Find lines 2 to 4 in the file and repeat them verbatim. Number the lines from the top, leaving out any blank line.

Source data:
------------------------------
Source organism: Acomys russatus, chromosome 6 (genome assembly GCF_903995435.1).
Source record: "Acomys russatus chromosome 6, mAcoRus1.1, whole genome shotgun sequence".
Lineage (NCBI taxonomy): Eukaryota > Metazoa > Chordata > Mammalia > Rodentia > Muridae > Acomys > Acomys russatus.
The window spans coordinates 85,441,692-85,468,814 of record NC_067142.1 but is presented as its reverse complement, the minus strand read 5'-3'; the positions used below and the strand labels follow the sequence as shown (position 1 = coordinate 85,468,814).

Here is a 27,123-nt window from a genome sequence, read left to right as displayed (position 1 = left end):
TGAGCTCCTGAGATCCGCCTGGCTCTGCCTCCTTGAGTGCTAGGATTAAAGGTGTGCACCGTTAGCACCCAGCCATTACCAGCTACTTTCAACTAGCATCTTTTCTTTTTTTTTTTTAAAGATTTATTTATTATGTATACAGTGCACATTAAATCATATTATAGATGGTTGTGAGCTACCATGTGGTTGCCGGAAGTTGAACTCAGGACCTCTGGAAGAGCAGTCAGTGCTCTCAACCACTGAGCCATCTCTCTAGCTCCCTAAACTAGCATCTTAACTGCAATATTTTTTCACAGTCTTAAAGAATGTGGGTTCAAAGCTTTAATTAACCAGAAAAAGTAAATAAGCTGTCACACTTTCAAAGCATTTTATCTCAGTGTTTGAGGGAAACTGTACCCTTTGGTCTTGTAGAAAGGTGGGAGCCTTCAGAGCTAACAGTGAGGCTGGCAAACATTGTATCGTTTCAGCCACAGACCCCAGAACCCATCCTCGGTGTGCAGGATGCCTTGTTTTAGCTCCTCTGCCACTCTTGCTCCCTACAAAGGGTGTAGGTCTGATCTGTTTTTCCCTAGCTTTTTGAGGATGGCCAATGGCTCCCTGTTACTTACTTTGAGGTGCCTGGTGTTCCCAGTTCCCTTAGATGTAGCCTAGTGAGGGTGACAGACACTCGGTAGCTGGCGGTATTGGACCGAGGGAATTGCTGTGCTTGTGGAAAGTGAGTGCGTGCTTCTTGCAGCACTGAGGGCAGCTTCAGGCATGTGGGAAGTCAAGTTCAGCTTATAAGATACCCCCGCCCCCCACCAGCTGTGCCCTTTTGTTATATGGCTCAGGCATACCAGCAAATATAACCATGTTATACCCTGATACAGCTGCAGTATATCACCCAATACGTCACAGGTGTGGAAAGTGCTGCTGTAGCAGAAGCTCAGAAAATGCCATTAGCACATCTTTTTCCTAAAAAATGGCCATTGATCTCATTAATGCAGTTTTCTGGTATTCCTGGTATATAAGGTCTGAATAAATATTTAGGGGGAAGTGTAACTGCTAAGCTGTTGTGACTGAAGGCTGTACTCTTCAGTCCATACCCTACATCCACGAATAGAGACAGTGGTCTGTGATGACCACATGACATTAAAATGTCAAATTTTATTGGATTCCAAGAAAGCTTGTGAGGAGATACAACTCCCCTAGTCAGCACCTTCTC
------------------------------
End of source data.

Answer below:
Source record: "Acomys russatus chromosome 6, mAcoRus1.1, whole genome shotgun sequence".
Lineage (NCBI taxonomy): Eukaryota > Metazoa > Chordata > Mammalia > Rodentia > Muridae > Acomys > Acomys russatus.
The window spans coordinates 85,441,692-85,468,814 of record NC_067142.1 but is presented as its reverse complement, the minus strand read 5'-3'; the positions used below and the strand labels follow the sequence as shown (position 1 = coordinate 85,468,814).